Balance Between Safety and Costs Considered as Midwest Again Hammered by Tornados

More than 80 tornados ravaged the Midwest on a storm-filled Sunday, leaving six dead and hundreds of destroyed homes in its wake to likely refuel the debate over the balance between safety in homes within the tornado-prone region and escalating costs.

It marked the second high-profile incident of wind-related devastation, following the havoc left in the Philippines the week before by Typhoon Haiyan. Laminated glass might have helped lessen the damage in both cases, but even that’s unlikely given the vast amount of wind-borne debris in both incidents, experts say.

Tyler Mallard, the project manager for Architectural Wall Systems, the Des Moines, Iowa-based firm that designed the hardened windows of the new Joplin, Mo., hospital whose windows are built to withstand tornado winds of up to 250 miles per hour (mph), didn’t sound all that optimistic about a similar residential solution anytime soon.

A slew of major structural changes to every home would have to be in place first before any such remedy could be attempted. The price tag would be a steep one.

“It’s possible,” Mallard says, “but I just don’t know from a construction standpoint if it would be feasible.”

But it’s unlikely any residents of the Midwest would mind some added costs after enduring Sunday’s horror. The small town of Washington, Ill., was the hardest hit area as a powerful EF-4 tornado packing winds of 170 to 190 mph cut a wide swath of destruction that stretched more than three miles, according to a preliminary survey taken by the National Weather Service. The storm, which struck at 11 a.m. local time, resulted in one death and injuries to nearly 80 people, according to media reports.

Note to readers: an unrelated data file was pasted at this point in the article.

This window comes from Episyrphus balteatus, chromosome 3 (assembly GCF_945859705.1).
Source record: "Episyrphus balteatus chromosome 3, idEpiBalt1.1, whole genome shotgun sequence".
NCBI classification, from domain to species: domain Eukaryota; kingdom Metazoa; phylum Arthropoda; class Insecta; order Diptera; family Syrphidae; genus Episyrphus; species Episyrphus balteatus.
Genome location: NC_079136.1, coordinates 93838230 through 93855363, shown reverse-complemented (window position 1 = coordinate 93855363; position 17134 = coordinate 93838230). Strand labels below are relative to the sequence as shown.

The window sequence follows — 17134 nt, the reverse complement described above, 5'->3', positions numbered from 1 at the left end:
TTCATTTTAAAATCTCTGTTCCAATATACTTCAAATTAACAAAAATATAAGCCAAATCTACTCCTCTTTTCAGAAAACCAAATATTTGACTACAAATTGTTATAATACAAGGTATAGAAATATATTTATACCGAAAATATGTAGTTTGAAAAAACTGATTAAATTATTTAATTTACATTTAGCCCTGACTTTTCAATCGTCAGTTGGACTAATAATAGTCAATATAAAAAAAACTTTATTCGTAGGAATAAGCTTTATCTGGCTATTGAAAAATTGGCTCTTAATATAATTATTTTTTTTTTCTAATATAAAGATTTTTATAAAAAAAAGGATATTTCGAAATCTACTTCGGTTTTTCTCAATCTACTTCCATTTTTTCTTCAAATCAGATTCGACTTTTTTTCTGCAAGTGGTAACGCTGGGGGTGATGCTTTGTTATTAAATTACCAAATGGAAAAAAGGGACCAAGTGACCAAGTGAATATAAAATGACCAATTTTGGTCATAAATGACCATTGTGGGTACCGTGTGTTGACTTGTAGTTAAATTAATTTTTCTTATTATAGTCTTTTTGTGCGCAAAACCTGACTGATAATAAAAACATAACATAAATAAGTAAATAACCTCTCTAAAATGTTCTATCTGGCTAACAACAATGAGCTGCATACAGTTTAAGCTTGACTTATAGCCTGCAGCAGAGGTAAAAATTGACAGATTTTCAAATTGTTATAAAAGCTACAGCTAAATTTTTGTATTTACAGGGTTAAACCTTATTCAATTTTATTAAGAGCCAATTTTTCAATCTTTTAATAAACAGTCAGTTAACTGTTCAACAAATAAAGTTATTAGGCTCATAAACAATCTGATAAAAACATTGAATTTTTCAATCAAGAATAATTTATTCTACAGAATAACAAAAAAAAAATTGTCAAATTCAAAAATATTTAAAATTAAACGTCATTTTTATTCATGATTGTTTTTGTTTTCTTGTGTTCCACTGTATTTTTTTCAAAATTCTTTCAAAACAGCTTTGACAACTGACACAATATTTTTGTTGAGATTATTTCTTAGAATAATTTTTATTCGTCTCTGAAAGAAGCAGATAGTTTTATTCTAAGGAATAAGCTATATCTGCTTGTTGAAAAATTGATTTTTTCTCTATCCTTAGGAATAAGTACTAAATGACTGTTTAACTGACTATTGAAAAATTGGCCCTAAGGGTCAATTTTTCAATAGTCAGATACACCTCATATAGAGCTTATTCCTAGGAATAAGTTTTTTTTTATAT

“The devastation is just unbelievable,” Mayor Gary Manier told the Chicago Tribune, estimating as many as 500 homes may have been damaged in his town. “I can’t imagine people walked away from these places.”

Two people died in Nashville, Ill. – about 50 miles southeast of St. Louis – when a tornado with estimated peak winds of 166 mph struck. Closer to Chicago, in Grundy County, an EF-2 tornado touched down in the Coal City area near Joliet with wind speeds of 111 to 135 mph, according to the National Weather Service, damaging hundreds of homes.

The victims appeared to have little warning and it’s unclear how many of them had basements to which they might have scurried for cover. More than 300, 000 people across the state remain without power as of Monday morning, while Governor Patrick Quinn has declared seven counties as disaster areas.

While extensive, the carnage is nothing like that to befall the Philippines. Typhoon Haiyan killed thousands and left millions more without shelter.

Added security from Mother Nature’s wrath is possible, but it would come at a hefty price.

Mercy Hospital in Joplin, Mo., had been formerly known as St. John’s Regional Medical Center before a powerful E5 tornado ravaged the town on May 22, 2011, killing 158 people and wounding 1,150 others. The city of Joplin spent nearly $11 million in upgrading the facility to make sure a tragedy of that scale hopefully never happened again.

The building was vetted by shooting the windows with 15-pound, 2-by-4 wooden missiles at 100 mph to duplicate how fast debris typically flies during a 250-mph tornado.

But Rick De La Guardia, the president and founder of DLG Engineering, however, cautions that it is the pressure applied to glass rather than the wind speed that is the most critical factor.

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